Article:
Antidotes to commodified yoga
Visibility, along with accountability, can be a catalyst for promoting social justice.
Yoga does not have to be practiced in its commodified form: understanding neoliberal capitalist dynamics of commodification is a good first step toward practicing yoga in its non-commodified form, as reflected by the above quote. This gives teachers the capacity for deeper reflection in making choices and decisions about how (and why) to transmit certain practices of yoga to their students.
During my time in classes/workshops/training at Yogasara, I have experienced possibilities for de-commodifying yoga, particularly from those teachers devoted to ongoing, intensive psychic-emotional-spiritual work. A sense of community prevails amongst ‘regular’ students. The organisational structure is a community-interest company, which allows for reinvestment of profit into the community. There is flexibility and negotiation based on student circumstances within a pricing schedule (usually negotiated downward). Although white/middle-class/women make up a preponderance of clientele and teachers, diversity (race, class and gender) is demonstrated. The studio is far from generic with a clear reflection of intrinsic devotion to Dasha Mahavidya (the ten wisdom goddesses) manifested in the space. There is reflexivity and discussion of issues related to the appropriation of yoga, exemplified by this essay topic.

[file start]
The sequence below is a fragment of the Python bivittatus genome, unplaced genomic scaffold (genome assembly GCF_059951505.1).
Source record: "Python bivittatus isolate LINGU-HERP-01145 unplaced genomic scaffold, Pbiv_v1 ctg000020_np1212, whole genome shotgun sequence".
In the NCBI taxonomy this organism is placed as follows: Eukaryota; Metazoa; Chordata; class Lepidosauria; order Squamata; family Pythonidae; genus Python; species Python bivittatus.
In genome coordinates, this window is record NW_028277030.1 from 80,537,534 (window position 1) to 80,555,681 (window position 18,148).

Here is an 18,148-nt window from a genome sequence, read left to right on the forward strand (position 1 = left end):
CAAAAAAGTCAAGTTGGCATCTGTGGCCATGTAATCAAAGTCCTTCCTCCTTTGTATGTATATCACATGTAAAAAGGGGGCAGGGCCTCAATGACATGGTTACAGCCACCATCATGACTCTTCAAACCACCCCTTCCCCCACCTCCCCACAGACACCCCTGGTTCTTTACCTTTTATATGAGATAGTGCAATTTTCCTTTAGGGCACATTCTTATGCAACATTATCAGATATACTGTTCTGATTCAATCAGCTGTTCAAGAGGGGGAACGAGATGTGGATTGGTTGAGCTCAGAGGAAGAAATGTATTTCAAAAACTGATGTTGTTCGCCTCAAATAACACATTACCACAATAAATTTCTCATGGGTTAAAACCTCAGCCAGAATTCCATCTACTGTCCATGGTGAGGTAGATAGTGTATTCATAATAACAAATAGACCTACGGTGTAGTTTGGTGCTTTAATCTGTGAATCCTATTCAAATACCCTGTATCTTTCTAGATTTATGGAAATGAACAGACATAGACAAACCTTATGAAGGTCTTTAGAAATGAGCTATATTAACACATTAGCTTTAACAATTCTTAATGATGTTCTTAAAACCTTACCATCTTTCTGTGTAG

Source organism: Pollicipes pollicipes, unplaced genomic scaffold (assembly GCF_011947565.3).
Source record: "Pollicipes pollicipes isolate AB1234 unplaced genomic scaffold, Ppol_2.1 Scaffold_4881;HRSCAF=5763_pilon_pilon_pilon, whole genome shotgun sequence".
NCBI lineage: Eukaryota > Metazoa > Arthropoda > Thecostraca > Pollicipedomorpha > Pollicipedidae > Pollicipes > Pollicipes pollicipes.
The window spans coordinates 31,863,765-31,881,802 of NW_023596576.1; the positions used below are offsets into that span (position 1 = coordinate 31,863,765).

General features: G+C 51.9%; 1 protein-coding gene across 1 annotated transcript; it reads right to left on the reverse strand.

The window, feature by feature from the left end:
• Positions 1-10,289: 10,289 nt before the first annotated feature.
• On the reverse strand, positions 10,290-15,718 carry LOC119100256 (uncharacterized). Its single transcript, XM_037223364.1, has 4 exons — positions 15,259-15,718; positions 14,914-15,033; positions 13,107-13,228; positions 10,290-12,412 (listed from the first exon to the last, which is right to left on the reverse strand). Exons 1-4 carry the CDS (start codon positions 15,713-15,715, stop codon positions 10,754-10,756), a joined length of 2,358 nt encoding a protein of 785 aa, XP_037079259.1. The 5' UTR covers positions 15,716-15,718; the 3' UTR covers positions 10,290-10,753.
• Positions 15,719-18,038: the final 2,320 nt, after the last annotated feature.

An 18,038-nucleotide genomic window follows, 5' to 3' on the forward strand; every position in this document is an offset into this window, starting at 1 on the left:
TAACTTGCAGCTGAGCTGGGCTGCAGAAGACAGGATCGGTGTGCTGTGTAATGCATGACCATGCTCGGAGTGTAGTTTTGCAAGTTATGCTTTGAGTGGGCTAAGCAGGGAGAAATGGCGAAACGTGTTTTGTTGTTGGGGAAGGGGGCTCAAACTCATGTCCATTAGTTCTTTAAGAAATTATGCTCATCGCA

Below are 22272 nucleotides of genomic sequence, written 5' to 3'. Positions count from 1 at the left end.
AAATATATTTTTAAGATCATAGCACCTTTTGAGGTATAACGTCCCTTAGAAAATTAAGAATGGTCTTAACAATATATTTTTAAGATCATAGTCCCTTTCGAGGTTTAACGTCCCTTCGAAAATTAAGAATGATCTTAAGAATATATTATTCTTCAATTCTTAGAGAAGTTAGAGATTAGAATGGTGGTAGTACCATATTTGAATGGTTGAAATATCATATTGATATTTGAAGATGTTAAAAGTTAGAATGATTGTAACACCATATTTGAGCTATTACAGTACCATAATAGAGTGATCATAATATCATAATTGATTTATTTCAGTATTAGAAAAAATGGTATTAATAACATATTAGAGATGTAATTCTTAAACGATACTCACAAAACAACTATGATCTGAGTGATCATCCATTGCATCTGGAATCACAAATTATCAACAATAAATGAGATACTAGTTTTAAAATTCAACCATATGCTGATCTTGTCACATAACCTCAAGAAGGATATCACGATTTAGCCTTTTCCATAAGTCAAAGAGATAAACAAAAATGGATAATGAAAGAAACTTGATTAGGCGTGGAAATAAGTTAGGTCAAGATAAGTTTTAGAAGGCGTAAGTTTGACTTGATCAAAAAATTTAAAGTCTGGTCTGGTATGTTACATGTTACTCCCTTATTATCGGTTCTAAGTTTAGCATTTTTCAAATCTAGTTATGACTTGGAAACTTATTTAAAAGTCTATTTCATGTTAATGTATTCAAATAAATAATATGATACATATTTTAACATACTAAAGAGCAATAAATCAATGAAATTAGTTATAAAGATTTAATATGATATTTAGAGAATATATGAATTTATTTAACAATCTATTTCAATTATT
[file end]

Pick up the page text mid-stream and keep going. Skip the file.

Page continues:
That said it is not impossible to identify logics of commodified yoga operating in the space, from a prevalence of drop-in classes focussed on āsana, to teachers ostensibly engaged in spiritual bypassing, to workshops and teacher trainings that are relatively large and general (that is, with over 20 students, many of which do not necessarily have a familiar relationship with the teacher, or who may not be dedicated to a spiritual path, e.g., śaktipāta). Although there are communal dynamics of friendship and comradery amongst students (and teachers) to varying degrees, the extent of integration and interdependence of this community in the daily life of its members (Delanty 2018) is not well-defined, at least in my experience. In short, there is scope to further the project of de-commodifying yoga that is clearly central to the organisation and inspiration of Yogasara, namely by returning to Tantric scriptures for inspiration.